Applied Veterinary Clinical Nutrition, Edited by Andrea J. Fascetti and Sean J. Delaney, Published by Wiley-Blackwell, 2012, hardback, 400 pages, Price £64.99, ISBN: 978–0813806570
I have been eagerly looking forward to seeing this book since it was proposed a several years ago, and it has not disappointed. The editors and several authors have advanced training in nutrition from University of California- Davis, considered by many as the mothership of small animal nutrition. They have also recruited a star studded line up of authors who have researched and published widely in the areas of the chapters they have written.
The book starts with a discussion of how nutrition fits into clinical practice, including practical notes on the financial aspect of incorporating nutritional recommendations into daily practice. In the next chapters the basics of nutrition and feeding are covered, including a quick summary of essential nutrients, followed by a more detailed chapter on determining energy requirements. Feeding for performance discusses types of exercise or work performed by dogs, and the very different nutritional needs of the dogs doing different work. The use of nutraceutical is covered from a (USA) legal standpoint, as well as providing guidelines for evaluation of these products. Using pet food labels and product guides is discussed, including the (USA) regulations. The basics of feeding healthy animals is covered, although appropriately not as in depth as in some books, since this book focusses more on nutritional aspects of disorders and diseases. There is a discussion of feeding commercial and home-prepared diets, including the always controversial BARF diet. The Association for American Feed Control (AAFCO) definitions for foods are discussed.
Chapters 9 through 19 provide in-depth cover on nutrition related management of body weight, and on disorders of orthopaedic, skin, gastrointestinal, exocrine pancreas, liver and biliary tract, kidneys, lower urinary tract, endocrine, cardiovascular and oncological origin. The final two chapters cover provision of enteral and parenteral nutrition. The combination of discussions of pathophysiology with nutritional recommendations and practical tips means the text perfectly fits the title of Applied Veterinary Clinical Nutrition. The information provided is accessible and understandable enough for veterinary students, practical enough for a busy practitioner, and in depth and well referenced enough for board certified small animal veterinary nutritionists.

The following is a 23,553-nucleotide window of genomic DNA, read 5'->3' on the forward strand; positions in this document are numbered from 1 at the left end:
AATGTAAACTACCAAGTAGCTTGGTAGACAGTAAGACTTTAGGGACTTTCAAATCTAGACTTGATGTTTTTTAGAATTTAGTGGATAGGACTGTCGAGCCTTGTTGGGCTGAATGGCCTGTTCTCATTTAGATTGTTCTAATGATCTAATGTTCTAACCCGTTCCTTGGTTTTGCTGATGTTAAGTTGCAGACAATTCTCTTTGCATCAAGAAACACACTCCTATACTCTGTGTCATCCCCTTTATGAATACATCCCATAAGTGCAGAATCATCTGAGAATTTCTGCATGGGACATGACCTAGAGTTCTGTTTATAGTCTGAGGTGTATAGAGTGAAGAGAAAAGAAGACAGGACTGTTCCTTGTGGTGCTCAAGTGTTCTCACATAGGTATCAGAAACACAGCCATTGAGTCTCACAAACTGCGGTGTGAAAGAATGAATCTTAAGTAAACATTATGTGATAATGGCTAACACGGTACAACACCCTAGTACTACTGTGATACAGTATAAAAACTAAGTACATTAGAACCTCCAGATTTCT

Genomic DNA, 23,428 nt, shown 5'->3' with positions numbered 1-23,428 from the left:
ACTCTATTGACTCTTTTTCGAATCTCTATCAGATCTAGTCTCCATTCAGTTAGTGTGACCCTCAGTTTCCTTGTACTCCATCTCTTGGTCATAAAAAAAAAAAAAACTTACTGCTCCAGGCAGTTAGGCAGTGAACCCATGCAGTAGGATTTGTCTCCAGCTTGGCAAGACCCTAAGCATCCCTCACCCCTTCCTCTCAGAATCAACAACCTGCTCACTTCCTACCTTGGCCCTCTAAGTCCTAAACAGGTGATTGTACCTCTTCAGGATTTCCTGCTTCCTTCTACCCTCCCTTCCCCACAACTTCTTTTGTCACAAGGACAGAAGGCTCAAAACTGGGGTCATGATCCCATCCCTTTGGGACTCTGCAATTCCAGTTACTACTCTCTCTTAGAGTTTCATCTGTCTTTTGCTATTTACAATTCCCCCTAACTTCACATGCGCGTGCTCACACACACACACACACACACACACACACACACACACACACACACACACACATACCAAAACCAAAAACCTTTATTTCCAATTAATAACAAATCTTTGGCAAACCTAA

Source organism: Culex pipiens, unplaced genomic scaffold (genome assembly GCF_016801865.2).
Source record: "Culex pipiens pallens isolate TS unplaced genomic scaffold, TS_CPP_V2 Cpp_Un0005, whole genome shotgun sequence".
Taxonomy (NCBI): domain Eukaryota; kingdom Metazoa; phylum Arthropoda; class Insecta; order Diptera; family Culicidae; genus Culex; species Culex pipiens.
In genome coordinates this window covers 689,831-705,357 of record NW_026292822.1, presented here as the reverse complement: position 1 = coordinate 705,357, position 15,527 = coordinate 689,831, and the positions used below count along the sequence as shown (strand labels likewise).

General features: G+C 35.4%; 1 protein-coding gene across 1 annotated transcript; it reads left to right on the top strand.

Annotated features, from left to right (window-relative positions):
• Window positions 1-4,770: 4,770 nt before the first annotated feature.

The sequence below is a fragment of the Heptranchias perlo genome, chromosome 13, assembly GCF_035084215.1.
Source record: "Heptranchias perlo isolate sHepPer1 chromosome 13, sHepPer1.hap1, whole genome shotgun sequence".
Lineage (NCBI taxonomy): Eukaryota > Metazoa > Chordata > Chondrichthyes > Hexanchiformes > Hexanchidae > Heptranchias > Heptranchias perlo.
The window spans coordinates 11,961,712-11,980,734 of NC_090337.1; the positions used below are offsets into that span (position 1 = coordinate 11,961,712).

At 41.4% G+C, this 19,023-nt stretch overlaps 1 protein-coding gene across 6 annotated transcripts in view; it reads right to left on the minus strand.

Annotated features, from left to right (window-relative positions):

A drawback to the book for readers from countries not in North America is that the legal information and the information on pet food labelling is not necessarily applicable. European pet food companies may or may not follow AAFCO guidelines, and even definitions can vary, for example a claim for a food to be organic has different requirements in the USA and in the UK. Comments regarding the commercial diets, for example liquid diets for enteral feeding, include diets which are frustratingly not available in the United Kingdom. However, doses and formulae are given using kilograms and other SI units.
In summary, as a reference for the basics of nutrition and for nutritional therapy of disorders this book is highly recommended for any practitioner working with small animals. Further, it will be an invaluable tool for furthering the education of veterinary students and residents and I hope this is the first of many future editions as research in veterinary nutrition expands.
M. L. Chandler